Shuteye Strategies for ADHD Children

ADHD health advice to help your ADD child get the sleep she needs.

Bedtime Strategies, Part 2

Whatever bedtime you establish, enforce it consistently — on weekends as well as during the week. Letting your child stay up late on Friday and Saturday nights will disrupt his circadian clock; come Monday morning, he’ll wake up with something akin to jet lag.

The hour or so leading up to your child’s bedtime should be devoted to reading, listening to music, or some other calm, relaxing activity. Allow him to have a snack (he won’t be able to sleep if he’s hungry). Violent TV programs and video games should be strictly off-limits at this time. No roughhousing, either.

Keep the bedroom completely dark.

In addition to cueing your child that it’s time to go to sleep, darkness eliminates the visual distractions that keep him from falling asleep. If a child can’t see his toys, he’s less likely to get out of bed to play with them.

What if your child is afraid of the dark and needs a light on to fall asleep? Make sure that the light is dim, and that it goes off once he falls asleep (use a timer or shut it off yourself before you go to bed). Having a light on in the room after midnight will trigger the waking cycle.

Look into relaxation techniques.

Deep breathing or listening to soothing music can make it easier to fall asleep. Research shows that kids who do yoga are less hyperactive. (You can learn more about yoga’s calming effect on ADD kids from Yoga Journal.)

When a child refuses to go to bed

Some children with ADD — especially those who also suffer from oppositional defiant disorder or an anxiety disorder — will do anything to avoid going to bed. If you do manage to get them to go to bed, odds are, they’ll be up and about a short time later.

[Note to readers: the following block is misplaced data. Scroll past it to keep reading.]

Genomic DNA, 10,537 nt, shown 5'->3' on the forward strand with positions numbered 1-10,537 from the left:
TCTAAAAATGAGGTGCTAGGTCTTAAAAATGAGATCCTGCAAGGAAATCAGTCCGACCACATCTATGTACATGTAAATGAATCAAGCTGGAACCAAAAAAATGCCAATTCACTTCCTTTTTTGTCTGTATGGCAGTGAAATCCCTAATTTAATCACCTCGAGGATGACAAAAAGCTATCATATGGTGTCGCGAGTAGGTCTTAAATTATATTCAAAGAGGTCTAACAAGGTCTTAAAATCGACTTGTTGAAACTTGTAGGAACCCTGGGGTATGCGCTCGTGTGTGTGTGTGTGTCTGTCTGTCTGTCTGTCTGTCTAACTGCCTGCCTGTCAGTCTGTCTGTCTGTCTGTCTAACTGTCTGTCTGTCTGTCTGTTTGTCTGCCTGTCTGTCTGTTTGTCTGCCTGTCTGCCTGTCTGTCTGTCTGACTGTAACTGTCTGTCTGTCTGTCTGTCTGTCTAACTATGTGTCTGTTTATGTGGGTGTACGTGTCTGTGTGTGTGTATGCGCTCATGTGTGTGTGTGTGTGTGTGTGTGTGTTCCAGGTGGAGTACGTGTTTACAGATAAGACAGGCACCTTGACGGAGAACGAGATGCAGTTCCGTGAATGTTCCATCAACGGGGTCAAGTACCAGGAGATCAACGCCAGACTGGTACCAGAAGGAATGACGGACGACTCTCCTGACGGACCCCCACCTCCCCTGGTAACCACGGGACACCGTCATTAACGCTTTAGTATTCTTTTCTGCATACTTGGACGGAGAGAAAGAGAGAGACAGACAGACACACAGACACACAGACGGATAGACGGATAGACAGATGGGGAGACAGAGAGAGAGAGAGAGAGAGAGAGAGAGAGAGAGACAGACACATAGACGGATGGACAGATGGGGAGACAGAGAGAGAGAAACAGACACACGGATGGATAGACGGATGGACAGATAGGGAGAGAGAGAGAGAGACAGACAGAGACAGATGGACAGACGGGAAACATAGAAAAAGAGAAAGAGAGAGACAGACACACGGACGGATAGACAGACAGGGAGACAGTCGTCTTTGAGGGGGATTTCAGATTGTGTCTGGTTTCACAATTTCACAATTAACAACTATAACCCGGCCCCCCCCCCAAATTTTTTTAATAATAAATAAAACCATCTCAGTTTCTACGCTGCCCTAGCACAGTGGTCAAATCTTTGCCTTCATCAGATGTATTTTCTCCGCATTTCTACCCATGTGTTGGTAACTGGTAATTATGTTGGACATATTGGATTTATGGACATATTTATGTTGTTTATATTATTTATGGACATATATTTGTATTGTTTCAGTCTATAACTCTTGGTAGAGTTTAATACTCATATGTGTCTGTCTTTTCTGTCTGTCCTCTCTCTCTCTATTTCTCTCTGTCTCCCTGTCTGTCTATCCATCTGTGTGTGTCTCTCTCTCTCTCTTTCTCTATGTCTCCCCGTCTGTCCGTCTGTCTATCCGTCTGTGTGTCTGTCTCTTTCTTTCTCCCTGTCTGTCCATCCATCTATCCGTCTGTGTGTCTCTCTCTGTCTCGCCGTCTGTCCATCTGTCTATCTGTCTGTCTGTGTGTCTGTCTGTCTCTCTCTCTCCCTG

If this describes your child, your best bet may be a behavioral approach: Give strict orders for your child to stay in bed between certain hours, and sit outside her bedroom door to make sure she stays in bed.

If your child gets up, calmly tuck her back into bed. Then, in a soft but firm voice, remind her that it’s time to go to sleep. Reassure her that you will be nearby in case she needs you. After a few nights of this routine, she will come to understand that resisting is futile — and you’ll no longer have to sit vigilantly outside her door.

Use caution with this approach; it can be stressful for parents, as well as children. Don’t attempt it unless you and your partner both feel confident that you have the resolve and the stamina to follow through. If you allow your child to break the rules, even once, you’re sunk. Deviating from the rules is permissible only in the case of illness or some other special situation.

Dealing with an ADD child’s sleep problem isn’t easy, but it’s worth the effort. Given the consequences of chronic sleep problems—for the entire family—it’s best to take action sooner rather than later.


This article comes from the October/November 2006 issue of ADDitude.

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